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About mikey.shake

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    Writer. Comedian. Freelance subversive.
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  • Location
    Boston, MA
  • Interests
    Retro gaming, Thai food, burlesque.
  • Currently Playing
    Double Dragon
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    Double Dragon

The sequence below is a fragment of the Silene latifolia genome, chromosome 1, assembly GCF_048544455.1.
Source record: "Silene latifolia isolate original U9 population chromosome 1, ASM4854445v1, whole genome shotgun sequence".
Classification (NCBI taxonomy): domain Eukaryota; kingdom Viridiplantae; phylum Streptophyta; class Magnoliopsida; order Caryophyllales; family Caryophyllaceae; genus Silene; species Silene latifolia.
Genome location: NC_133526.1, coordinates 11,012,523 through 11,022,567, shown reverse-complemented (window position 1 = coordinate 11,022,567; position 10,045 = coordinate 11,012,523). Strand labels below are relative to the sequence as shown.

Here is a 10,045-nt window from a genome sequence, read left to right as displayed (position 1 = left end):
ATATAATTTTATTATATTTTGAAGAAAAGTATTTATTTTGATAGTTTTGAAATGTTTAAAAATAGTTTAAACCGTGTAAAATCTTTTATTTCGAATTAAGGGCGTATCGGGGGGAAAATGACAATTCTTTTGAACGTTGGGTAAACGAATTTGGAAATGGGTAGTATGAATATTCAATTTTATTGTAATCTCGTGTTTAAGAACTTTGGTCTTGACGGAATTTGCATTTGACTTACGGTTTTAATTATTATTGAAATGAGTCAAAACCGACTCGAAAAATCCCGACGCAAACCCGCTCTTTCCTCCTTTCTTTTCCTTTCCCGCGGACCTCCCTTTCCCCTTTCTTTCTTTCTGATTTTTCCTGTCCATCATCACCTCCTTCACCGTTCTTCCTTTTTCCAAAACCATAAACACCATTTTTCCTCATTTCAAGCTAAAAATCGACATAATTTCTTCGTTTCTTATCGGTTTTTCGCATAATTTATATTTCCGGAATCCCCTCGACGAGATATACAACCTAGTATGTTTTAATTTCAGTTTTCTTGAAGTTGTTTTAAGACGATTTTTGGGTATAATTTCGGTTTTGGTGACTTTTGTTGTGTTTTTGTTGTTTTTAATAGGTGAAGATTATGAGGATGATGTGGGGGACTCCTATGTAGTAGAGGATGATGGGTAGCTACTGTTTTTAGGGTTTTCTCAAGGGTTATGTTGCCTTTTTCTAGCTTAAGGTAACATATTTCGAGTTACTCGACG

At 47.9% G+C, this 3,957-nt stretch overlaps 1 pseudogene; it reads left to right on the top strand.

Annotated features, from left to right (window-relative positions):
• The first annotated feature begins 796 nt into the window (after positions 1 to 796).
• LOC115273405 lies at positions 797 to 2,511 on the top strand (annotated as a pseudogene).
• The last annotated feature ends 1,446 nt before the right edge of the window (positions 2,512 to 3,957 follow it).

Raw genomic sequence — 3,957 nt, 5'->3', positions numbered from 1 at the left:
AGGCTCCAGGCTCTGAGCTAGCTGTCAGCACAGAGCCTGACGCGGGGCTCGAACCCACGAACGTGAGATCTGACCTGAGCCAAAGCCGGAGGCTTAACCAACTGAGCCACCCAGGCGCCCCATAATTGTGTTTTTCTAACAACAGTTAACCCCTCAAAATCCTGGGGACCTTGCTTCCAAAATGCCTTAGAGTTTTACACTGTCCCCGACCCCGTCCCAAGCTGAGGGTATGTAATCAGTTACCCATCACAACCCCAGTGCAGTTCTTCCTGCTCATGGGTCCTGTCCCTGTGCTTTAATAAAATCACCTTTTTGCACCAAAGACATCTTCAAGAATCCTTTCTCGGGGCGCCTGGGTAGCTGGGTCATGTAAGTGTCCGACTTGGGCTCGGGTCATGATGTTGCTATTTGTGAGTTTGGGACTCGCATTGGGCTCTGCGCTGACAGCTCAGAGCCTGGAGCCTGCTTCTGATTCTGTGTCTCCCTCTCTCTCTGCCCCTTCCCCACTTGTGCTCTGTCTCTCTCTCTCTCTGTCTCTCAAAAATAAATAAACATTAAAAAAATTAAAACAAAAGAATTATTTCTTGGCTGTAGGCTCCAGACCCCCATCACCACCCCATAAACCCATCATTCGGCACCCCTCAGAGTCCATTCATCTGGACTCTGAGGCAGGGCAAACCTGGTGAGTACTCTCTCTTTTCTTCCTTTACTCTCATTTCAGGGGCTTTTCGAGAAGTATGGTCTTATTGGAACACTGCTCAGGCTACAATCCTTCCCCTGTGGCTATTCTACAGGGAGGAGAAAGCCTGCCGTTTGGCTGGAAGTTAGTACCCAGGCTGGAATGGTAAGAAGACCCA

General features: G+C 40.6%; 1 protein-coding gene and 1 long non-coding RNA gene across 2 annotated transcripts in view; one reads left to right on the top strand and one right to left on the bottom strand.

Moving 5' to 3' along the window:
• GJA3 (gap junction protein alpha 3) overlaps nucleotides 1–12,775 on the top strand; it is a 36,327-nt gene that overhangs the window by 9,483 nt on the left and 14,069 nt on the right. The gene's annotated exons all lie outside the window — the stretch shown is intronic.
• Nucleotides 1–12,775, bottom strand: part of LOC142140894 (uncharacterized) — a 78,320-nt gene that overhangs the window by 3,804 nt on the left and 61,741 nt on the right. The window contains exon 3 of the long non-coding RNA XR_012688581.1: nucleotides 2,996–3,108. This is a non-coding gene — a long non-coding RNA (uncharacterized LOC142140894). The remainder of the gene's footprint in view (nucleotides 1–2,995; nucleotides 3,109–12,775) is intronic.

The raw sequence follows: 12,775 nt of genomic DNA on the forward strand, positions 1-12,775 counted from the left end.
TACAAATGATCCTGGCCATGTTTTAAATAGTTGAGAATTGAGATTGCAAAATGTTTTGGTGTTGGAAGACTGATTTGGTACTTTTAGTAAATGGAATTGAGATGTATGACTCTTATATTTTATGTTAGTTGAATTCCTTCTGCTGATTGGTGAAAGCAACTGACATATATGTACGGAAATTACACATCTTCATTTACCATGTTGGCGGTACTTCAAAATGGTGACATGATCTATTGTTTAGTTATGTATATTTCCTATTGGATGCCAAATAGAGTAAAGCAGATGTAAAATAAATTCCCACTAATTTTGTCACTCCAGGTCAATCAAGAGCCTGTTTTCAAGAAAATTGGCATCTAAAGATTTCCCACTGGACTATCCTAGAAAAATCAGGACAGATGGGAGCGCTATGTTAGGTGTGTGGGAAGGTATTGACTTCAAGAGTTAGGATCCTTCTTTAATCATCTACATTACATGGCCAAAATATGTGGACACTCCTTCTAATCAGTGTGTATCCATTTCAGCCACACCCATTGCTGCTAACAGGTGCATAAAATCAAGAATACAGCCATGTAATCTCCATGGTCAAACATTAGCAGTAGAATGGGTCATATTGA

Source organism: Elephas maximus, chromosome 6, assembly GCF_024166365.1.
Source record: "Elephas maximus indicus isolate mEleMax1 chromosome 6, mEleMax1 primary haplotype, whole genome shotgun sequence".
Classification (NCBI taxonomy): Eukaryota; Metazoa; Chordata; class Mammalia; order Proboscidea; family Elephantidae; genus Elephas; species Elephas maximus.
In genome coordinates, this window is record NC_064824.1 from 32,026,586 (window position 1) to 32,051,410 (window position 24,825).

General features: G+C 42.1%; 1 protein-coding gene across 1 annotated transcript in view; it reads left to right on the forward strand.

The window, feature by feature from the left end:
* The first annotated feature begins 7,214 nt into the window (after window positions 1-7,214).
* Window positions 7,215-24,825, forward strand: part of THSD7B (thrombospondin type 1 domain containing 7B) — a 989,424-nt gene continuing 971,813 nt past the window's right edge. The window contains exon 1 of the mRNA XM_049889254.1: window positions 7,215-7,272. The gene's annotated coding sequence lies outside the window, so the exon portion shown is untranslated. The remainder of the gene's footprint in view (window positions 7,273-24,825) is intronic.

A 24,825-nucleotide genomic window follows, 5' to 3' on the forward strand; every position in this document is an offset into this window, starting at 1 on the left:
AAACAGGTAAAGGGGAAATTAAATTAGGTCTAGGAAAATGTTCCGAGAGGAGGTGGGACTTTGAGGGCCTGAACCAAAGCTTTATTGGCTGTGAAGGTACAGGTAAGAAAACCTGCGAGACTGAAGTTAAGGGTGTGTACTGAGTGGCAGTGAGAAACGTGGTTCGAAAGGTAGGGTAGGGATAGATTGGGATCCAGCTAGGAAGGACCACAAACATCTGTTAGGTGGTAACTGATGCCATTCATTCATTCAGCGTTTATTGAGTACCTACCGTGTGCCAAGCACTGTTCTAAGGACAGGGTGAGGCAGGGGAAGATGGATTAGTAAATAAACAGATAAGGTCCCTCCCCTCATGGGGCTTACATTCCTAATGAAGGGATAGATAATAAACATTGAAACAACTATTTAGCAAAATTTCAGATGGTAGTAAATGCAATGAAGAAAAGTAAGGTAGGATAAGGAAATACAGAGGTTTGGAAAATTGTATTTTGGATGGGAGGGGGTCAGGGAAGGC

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  1. Hey, gang! So, my wife and I were recently at our local gaming store and I thought to ask if they happened to get any VA0 Dreamcasts in. I've asked a handful of times over the past couple of years, but not, like, every time I stop in. I'm not generally a system hoarder, but especially for disc-based systems, I enjoy picking up a backup console cheap, in case some belt drive konks out and I need my Rez or Border Down fix or something. Now, I wanted one because of the heartier components and I've heard that it might be easier to chip mod (though that's not really a pressing concern for me, but thinking longterm) due to the board layout. Mostly, though, I wanted one based on it's rep as "toughest, most durable revision" for longevity, not really as a hardware fetishist. Anyway, I was delighted to discover they had one in the back and I walked out with it, bare system, for about $30. Some cursory internet information over lunch (nothing official) suggested that only about the first 100,000 units were VA0, with the majority of systems being the commonly found VA1. I know there's also the VA2 that may or may not play CD-R copies, depending on what website you're reading. I crunched the numbers, and if the Dreamcast sold the generally-listed 10.1 million units, that means that less than 1% of Dreamcasts were VA0. I've also read in passing that that number may or may not include VA0 units sold in Japan. We were ASTOUNDED to read that. We tried to consider the likelihood that one of this tiny sample would end up at our local game shop and in our hands. My brain is much more wired for the "squishier" side of life, I'm not great with numbers and stats and probability. So, rather than speculate on which one is preferable (that's a different thread, I'm sure!), I'm just curious as to if anyone can cite me any sources for numbers on those revisions, sales, etc. I may not know numbers, but I like reliable sources. Most of all, we're curious as to whether that 100K estimate of VA0 models produced is roughly accurate, and if so, is there info (or can someone extrapolate the known sales numbers?) on the ratio of US vs Japan models of the VA0 revision sold? Whatever we find out, we're still amazed that one ended up in our laps. (Also, it plays CD-Rs just fine, for what that's worth.) Thanks in advance, Dreamcast experts. I have faith. If anyone knows this stuff, it's you beautiful maniacs.